Neuroinflammatory Signatures of Complement Component 4 in the Subventricular Zone of Autism Spectrum Disorder and Schizophrenia
AuthorMou, Ta-Chung M.
Lane, Malcolm V.
Ireland, Derek D.C.
Tonelli, Leonardo H.
Clark, Sarah M., Ph.D.
MetadataShow full item record
AbstractIn addition to an early inflammatory insult, genetic variants that impinge upon immune function are among the most recognized risk factors associated with neurodevelopmental psychiatric disorders. Among these, complement component 4 (C4), a molecule involved in inflammatory responses, has been strongly associated with schizophrenia (SZ). However, whether C4 is involved in other neurodevelopmental disorders, such as autism (ASD), is a matter of ongoing investigation. Moreover, while C4 in SZ has been implicated in the context of synaptic pruning, little is known about its neuroinflammatory role. The subventricular zone (SVZ) is a region heavily involved in neurodevelopment and neuroimmune interactions through the lifespan; thus, it is a region wherein C4 may play a vital role in disease pathology. Using in situ hybridization with radioactive riboprobes and RNAscope, we identified robust astrocytic expression of C4 in the SVZ and in the septum pellucidum. C4 was also expressed in ependyma, neurons, and Ki67+ progenitor cells. Examination of mRNA levels showed elevated C4 in both ASD and SZ, with higher expression in SZ compared to controls. Targeted transcriptomic analysis of inflammatory pathways revealed a strong association of complement system genes with SZ, and to a lesser extent, ASD, as well as generalized immune dysregulation without a strong association with known infectious pathways. Analysis of differentially expressed genes (DEGs) showed that ASD DEGs were enriched in adaptive immune system functions such as Th cell differentiation, while SZ DEGs were enriched in innate immune system functions, including NF-κB and toll like receptor signaling. Moreover, the number of Ki67+ cells was significantly higher in ASD compared to SZ and controls. Taken together, these results support a role for C4 into inflammatory-neuroimmune dysregulation observed in SZ and ASD pathology.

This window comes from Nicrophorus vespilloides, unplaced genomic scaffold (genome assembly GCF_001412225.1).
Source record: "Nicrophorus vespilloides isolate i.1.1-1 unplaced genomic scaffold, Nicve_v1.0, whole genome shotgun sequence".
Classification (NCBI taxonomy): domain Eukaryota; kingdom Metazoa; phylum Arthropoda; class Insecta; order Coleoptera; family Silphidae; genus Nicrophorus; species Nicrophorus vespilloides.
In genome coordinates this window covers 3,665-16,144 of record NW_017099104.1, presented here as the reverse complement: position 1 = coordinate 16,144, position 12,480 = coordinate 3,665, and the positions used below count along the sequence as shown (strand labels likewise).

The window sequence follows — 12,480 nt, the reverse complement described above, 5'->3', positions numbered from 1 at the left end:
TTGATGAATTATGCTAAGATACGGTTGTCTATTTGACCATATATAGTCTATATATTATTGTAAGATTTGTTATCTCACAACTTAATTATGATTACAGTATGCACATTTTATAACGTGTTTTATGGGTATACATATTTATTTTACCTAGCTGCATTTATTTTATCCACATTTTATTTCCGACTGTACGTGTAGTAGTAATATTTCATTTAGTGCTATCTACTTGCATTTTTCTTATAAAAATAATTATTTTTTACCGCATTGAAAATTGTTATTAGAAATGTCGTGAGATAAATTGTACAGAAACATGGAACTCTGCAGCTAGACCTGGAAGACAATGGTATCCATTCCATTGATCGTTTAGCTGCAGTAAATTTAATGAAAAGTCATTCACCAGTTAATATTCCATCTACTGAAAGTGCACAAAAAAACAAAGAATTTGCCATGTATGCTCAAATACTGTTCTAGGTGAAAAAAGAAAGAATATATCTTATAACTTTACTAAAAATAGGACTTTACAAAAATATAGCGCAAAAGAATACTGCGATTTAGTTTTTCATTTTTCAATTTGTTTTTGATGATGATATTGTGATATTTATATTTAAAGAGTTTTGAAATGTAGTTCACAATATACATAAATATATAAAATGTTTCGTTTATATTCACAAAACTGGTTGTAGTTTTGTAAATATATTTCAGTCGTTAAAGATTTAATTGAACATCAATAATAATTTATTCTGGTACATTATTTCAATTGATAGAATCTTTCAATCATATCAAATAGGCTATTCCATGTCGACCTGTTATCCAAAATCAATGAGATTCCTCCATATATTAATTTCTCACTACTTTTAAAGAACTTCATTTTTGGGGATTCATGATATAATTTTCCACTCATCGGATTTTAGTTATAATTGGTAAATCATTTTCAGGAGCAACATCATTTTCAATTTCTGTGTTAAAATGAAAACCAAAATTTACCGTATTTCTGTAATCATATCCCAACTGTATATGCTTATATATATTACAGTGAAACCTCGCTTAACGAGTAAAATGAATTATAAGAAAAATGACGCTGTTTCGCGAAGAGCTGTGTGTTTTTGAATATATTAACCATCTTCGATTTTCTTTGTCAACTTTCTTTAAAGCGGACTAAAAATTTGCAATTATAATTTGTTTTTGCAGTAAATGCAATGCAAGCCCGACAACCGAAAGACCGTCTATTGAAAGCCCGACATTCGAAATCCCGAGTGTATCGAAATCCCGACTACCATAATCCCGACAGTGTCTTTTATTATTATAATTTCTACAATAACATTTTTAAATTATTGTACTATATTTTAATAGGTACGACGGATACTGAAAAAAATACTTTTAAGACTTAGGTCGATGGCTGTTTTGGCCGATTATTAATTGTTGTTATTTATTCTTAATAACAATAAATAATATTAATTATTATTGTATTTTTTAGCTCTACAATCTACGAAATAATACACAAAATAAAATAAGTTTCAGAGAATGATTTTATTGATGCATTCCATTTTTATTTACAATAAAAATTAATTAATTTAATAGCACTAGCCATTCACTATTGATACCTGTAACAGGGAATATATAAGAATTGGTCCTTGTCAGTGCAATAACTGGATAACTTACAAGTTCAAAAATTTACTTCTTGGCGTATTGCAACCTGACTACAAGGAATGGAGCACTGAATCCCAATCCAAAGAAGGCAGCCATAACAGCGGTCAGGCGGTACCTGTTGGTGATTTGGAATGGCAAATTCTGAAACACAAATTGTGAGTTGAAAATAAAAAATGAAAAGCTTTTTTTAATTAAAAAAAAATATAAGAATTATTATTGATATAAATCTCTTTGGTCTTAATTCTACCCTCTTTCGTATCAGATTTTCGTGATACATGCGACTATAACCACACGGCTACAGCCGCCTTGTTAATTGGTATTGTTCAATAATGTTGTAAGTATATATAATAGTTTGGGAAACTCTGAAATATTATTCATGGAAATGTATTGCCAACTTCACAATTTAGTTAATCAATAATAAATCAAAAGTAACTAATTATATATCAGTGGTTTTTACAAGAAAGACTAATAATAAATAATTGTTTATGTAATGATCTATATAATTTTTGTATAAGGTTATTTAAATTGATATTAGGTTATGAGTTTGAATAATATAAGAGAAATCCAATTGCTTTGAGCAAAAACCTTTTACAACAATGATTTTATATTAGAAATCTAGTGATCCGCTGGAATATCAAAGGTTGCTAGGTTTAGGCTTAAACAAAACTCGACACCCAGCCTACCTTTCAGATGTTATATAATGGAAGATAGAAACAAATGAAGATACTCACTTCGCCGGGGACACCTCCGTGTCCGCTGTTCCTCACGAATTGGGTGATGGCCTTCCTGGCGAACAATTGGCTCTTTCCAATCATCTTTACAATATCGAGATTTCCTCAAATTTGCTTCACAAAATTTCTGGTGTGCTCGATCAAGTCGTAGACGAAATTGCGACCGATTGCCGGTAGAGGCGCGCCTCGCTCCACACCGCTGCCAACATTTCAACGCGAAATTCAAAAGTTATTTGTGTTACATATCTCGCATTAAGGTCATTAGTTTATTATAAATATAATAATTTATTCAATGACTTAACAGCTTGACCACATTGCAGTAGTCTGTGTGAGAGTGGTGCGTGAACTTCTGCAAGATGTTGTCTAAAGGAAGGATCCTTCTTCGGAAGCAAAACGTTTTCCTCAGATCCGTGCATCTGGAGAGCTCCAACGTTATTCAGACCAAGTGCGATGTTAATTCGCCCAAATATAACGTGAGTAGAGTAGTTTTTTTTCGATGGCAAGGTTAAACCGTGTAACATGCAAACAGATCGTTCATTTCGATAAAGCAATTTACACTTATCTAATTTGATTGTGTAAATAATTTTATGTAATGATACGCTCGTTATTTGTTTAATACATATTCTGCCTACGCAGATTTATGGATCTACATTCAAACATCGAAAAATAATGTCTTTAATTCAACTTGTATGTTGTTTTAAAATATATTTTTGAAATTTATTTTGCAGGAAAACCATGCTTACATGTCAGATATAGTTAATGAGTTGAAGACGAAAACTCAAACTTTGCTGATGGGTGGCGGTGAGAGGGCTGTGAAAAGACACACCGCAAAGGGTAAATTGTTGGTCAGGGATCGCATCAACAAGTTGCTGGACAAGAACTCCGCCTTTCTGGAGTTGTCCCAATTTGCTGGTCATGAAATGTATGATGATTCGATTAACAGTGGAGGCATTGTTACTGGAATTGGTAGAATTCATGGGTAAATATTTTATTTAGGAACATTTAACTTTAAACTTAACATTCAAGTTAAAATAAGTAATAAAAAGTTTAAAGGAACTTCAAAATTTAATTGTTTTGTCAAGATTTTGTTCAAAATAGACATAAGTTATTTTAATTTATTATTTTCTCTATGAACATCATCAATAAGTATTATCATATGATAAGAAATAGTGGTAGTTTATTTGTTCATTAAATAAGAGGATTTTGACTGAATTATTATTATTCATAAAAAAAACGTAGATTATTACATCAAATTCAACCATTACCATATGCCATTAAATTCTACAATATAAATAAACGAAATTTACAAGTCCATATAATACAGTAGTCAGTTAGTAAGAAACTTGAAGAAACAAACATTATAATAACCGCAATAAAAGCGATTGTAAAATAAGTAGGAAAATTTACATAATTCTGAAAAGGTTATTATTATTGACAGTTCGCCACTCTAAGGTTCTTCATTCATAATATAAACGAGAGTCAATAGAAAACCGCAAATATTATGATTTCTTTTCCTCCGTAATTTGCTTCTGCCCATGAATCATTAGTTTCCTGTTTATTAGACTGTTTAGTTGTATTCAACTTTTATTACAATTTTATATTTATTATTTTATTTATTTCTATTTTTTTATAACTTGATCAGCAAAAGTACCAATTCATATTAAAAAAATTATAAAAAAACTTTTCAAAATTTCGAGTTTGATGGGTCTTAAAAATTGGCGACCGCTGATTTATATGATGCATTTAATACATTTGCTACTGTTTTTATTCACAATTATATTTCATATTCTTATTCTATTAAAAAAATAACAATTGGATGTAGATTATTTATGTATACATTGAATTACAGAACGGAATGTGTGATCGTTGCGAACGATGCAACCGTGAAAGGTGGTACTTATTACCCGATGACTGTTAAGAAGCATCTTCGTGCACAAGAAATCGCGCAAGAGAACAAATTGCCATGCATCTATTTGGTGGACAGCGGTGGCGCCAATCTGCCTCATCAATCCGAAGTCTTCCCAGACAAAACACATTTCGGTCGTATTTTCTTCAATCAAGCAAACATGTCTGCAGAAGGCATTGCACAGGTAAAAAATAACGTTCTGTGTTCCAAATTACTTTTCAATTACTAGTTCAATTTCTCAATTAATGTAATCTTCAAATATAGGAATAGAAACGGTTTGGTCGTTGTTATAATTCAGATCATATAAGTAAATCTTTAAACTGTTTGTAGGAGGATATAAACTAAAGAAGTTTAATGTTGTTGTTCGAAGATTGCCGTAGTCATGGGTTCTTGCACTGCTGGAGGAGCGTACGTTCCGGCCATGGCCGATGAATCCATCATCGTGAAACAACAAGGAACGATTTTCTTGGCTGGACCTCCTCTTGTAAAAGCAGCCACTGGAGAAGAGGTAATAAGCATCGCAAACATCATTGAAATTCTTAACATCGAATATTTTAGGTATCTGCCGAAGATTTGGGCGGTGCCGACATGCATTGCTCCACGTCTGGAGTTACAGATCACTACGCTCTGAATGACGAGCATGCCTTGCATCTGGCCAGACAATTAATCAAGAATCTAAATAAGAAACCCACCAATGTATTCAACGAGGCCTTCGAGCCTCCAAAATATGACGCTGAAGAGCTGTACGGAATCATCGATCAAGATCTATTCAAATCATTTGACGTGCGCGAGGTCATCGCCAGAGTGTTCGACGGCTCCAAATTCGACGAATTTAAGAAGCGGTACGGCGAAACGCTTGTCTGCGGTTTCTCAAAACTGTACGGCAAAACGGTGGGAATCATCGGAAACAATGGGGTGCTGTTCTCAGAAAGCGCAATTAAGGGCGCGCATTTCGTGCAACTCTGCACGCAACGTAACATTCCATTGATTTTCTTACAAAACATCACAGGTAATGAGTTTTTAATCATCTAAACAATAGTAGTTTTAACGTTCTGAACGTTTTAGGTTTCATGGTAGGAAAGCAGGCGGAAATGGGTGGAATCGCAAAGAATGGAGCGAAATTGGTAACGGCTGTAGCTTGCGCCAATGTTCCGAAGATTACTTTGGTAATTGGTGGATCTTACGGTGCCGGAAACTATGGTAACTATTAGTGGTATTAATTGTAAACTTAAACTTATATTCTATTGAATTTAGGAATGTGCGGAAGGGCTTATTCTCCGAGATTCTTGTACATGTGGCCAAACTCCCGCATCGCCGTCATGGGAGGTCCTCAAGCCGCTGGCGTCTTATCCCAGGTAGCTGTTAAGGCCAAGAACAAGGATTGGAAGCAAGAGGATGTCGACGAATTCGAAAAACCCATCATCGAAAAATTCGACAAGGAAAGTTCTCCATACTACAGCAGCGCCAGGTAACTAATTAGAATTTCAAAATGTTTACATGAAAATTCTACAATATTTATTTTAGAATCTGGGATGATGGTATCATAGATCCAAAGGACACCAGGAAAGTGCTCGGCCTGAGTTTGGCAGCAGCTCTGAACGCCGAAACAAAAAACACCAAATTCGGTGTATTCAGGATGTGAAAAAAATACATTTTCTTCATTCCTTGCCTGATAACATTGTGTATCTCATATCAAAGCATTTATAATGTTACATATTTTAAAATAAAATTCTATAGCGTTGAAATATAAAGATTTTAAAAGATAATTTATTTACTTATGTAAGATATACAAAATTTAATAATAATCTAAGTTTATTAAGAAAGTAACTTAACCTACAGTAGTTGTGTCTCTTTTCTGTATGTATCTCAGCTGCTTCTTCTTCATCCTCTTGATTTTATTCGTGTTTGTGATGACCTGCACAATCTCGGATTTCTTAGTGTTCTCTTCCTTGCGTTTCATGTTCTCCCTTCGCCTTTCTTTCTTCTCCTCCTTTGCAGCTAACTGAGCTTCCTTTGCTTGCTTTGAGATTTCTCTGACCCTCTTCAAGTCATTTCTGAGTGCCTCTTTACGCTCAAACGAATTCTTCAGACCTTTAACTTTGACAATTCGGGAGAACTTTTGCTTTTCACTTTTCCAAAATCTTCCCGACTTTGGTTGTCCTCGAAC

DescriptionPoster presented at Immunology 2022, May 6-10, 2022
Rights/TermsAttribution-NonCommercial-NoDerivatives 4.0 International
Identifier to cite or link to this itemhttp://hdl.handle.net/10713/18691
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Except where otherwise noted, this item's license is described as Attribution-NonCommercial-NoDerivatives 4.0 International